No one likes failure, but I think some of us may struggle with it more than others.
I have one child in particular who loathes failure. He is often paralyzed by merely the thought of it; so much so that he can’t seem to get started. Now this isn’t all bad. He’s my cautious one, the one who thinks before jumping into things and takes the time to analyze. But there is a fine line when analyzing and thinking about something can slip into speaking doubt to oneself and stalling out. Because let’s face it, there are things we are all called to do that seem impossible from the outset. And if you engage in negative self-talk you will talk yourself out of doing just about anything before you have even begun. You won’t fail, but you also miss out on doing anything. You’ll miss out on witnessing that seemingly impossible feat happen!
We have opportunities to learn from our mistakes each and every day. Just this last week, we went to the airport to drop my older two off. They were meeting my mom at the gate to leave for Washington DC. Maybe I’m paranoid, but in this day and age, I wasn’t about to let those two out of my sight at a busy airport until we met up with my mom which meant getting a gate pass for myself and the younger two so we could get through security. Everything was fun and smooth sailing until starting loading up the conveyor belt at the security checkpoint. At this point, my youngest boy turned to me with a horrified look and whispered his confession as he peeped his swiss army knife out of his pocket. #facepalm With a hint of tears, he surrendered his beloved knife after I unsuccessfully tried to figure out a way to have them hold it for 30 minutes while we dropped the older two off. That was a “no-go”. It was a painful mistake to make and after using his allowance money to get this new Leatherman-ish replacement, I think he will think twice before taking that to the airport again. THIS was an opportunity to talk about how we can learn from our mistakes.
So what is it for your kids? Not understanding that math concept the first time around, saying something stupid (welcome to the club, kid), breaking something because they weren’t careful enough, performing in that recital after you bombed the last one…
Opportunities abound to help our kids walk through mistakes and failure. We NEED to let them make this walk.
Because here’s the thing that they need to know about failure. Here’s truth that we need to revisit over and over again as we move out bravely into new territory and unknown adventures…
FAILURE IS THE BEST WAY TO LEARN
We need to learn to embrace failure and the opportunities that it affords. Failures are a part of life. If you don’t fail, you don’t learn. If you don’t learn, you’ll never change.
“I have not failed. I’ve just found 10,000 ways that won’t work.” Thomas Edison
FAILURE ISN’T FINAL
Failure isn’t final unless you remain where you’ve fallen.
It’s okay to not know, but its not okay to not try.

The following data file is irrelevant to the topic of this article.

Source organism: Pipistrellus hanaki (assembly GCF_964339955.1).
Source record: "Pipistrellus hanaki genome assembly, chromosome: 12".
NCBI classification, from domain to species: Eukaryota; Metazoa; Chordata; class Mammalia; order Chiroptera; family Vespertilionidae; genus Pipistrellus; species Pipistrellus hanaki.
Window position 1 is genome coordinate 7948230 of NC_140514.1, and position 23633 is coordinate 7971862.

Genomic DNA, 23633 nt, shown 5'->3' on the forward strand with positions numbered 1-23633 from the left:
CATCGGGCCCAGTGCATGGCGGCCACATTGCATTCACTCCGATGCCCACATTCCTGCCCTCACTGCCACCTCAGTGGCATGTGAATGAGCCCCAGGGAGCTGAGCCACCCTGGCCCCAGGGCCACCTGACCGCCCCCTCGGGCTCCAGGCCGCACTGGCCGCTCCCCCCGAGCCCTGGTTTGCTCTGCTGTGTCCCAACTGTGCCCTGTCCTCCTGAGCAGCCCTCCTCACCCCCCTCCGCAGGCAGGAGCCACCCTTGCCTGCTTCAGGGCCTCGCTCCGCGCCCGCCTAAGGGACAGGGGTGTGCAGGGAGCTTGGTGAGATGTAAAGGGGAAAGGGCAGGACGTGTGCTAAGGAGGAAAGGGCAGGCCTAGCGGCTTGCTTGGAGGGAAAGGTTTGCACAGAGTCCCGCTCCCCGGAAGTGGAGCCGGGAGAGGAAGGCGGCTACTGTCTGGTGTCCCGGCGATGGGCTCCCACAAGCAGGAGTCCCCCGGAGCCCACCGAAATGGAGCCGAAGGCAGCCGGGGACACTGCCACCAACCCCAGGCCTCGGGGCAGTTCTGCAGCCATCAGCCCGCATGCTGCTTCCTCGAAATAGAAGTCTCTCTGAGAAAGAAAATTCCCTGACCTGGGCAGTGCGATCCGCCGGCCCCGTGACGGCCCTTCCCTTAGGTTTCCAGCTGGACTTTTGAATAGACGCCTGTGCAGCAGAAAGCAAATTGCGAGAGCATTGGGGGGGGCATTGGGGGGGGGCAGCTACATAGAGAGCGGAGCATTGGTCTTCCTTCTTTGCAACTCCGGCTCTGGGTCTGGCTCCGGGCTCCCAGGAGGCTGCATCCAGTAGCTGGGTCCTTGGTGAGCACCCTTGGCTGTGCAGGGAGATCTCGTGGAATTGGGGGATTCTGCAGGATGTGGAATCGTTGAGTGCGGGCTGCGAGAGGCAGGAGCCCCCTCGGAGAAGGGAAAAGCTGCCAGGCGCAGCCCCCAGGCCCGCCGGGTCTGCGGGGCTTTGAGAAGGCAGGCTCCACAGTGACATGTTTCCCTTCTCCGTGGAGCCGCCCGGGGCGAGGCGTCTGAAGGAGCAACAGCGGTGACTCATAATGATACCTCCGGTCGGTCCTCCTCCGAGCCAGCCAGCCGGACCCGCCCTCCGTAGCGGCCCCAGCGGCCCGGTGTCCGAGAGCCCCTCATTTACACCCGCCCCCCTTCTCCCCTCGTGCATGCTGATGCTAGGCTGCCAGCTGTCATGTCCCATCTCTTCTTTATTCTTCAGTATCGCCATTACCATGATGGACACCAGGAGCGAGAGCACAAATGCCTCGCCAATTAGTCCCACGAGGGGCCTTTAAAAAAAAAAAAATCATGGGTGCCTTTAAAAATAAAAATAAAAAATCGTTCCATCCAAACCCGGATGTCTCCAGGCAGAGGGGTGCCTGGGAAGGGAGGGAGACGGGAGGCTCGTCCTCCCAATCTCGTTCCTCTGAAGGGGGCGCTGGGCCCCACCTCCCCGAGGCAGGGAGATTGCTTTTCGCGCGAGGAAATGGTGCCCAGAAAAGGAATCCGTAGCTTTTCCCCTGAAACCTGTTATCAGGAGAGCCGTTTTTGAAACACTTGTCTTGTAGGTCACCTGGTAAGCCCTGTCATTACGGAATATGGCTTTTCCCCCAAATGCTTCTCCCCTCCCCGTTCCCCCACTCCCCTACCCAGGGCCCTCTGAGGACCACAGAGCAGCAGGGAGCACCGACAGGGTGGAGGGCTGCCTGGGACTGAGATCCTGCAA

You are stronger than you think.
It always seems impossible until it’s done.
Failure is the opportunity to begin again, only this time more wisely.
FAILURE AND SUCCESS GO HAND IN HAND
Failure is success in progress.
You always pass failure on the way to success. – Mickey Rooney
Success is stumbling from failure to failure with no loss of enthusiasm.” -Winston Churchill
Reminding ourselves that we are not alone: “When we are weak, HE is strong.” 2 Cor 12:9
WE ALL FAIL.
I think it is easy for our kids to think they are the only one’s who fail. Helping them to see when others fail and then pick themselves up is important.
I had the opportunity to do that with this child of mine earlier this week. In my rush to get the last blog post out, I forgot to size a couple of pictures and then something wonky happened with my formatting. Everything looked fine on the blog, but the mortification I felt when I saw the email that went out was enough to make me want to give up on the challenge of the techie parts of my blog. I had to talk myself down from that tree where I was flirting with the idea of running away from it all. Having recently given my son a pep talk on failure and moving past it, I decided to listen to my own advice and see how I could learn from it.
I chose to show him that what should have been a beautiful email with lovely pictures and how it went horribly wrong. I gave him a glimpse into my failure and then walked him through things that I was going to do differently to try to prevent that from happening next time.
Bringing our kids into our failures, owning up to them, and then letting them see us working through can have a big impact.
We can be our own worst critic and in our family having visual reminders really helps us speak truth to ourselves. I’ve put together 8 of our favorite phrases to combat fear of failure into a free download for y’all!
(For those of you faithful email subscribers, you can simply enter the same email address in the form below again for immediate access to the download.)